Suture zone architectures fall into two initial categories:

  1. Vertical suture zones
  2. Inclined suture zones

The vertical suture zone series (1) is further sub-divided into:

  1. Solid (homogeneous) vertical suture zones that extend through the entire lithospheric column (weak upper crust, weak lower crust and weak mantle lithosphere)
  2. Homogeneous vertical suture zones with weakness confined to the mantle lithosphere
  3. Homogeneous vertical suture zones with weakness confined to the upper and/or lower crust
  4. Discontinuous (heterogeneous) vertical suture zones confined to the mantle lithosphere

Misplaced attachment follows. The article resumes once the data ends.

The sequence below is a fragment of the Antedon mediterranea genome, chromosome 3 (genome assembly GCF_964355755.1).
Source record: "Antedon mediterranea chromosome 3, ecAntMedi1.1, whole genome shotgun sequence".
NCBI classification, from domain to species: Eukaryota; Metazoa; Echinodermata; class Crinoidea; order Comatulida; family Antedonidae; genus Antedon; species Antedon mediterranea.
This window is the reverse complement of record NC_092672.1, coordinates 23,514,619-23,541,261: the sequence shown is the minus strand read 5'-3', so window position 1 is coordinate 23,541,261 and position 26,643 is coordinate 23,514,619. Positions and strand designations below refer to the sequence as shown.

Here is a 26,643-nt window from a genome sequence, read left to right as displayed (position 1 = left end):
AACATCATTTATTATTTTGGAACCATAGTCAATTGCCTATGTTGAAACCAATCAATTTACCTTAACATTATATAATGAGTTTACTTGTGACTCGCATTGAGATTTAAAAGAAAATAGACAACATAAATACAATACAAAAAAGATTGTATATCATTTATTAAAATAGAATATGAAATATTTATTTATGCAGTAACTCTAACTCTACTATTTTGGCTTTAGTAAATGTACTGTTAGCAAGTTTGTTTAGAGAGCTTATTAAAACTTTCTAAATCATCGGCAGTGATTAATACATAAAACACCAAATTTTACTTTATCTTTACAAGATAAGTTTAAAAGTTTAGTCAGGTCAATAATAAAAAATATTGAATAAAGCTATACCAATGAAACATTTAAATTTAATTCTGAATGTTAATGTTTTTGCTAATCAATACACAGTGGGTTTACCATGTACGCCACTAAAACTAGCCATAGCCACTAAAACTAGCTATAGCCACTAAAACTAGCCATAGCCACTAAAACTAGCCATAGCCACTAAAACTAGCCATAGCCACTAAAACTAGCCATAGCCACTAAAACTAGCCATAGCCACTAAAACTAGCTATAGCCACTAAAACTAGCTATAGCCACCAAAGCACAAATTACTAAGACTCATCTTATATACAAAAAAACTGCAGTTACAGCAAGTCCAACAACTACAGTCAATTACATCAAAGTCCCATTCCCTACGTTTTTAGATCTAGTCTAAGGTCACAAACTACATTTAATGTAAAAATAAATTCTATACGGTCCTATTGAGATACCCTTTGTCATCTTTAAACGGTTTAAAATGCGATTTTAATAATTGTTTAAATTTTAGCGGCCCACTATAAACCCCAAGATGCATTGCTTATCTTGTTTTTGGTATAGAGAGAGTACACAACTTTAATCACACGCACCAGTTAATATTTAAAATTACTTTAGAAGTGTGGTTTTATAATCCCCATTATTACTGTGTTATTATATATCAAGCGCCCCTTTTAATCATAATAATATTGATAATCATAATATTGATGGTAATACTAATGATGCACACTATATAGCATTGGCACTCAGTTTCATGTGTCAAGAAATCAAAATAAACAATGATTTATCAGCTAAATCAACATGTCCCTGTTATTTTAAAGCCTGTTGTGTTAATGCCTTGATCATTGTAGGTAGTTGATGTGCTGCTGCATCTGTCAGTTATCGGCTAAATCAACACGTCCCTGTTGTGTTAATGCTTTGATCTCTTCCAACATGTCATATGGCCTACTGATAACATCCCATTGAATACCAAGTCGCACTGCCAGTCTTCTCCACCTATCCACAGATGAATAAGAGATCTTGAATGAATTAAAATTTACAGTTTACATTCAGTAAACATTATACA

Examples of the initial inclined suture geometries are shown below in Figure 2.  Models with the suture zone extending throughout the entire suture zone column represent significant mantle lithosphere metasomatism of both the crust (upper and lower) and the mantle lithosphere during terrane convergence and amalgamation.  Those with weak zones confined to the mantle lithosphere (i.e. the upper and lower crust above have the same properties as elsewhere throughout the terranes) consider that metasomatism of the crust was minimal during suture zone development and terrane amalgamation.  Suture zones with weaknesses confined to the upper and lower crust consider that metasomatism of the mantle lithosphere developed during prior collision has since been subject to devolitization, with only that in the crust remaining.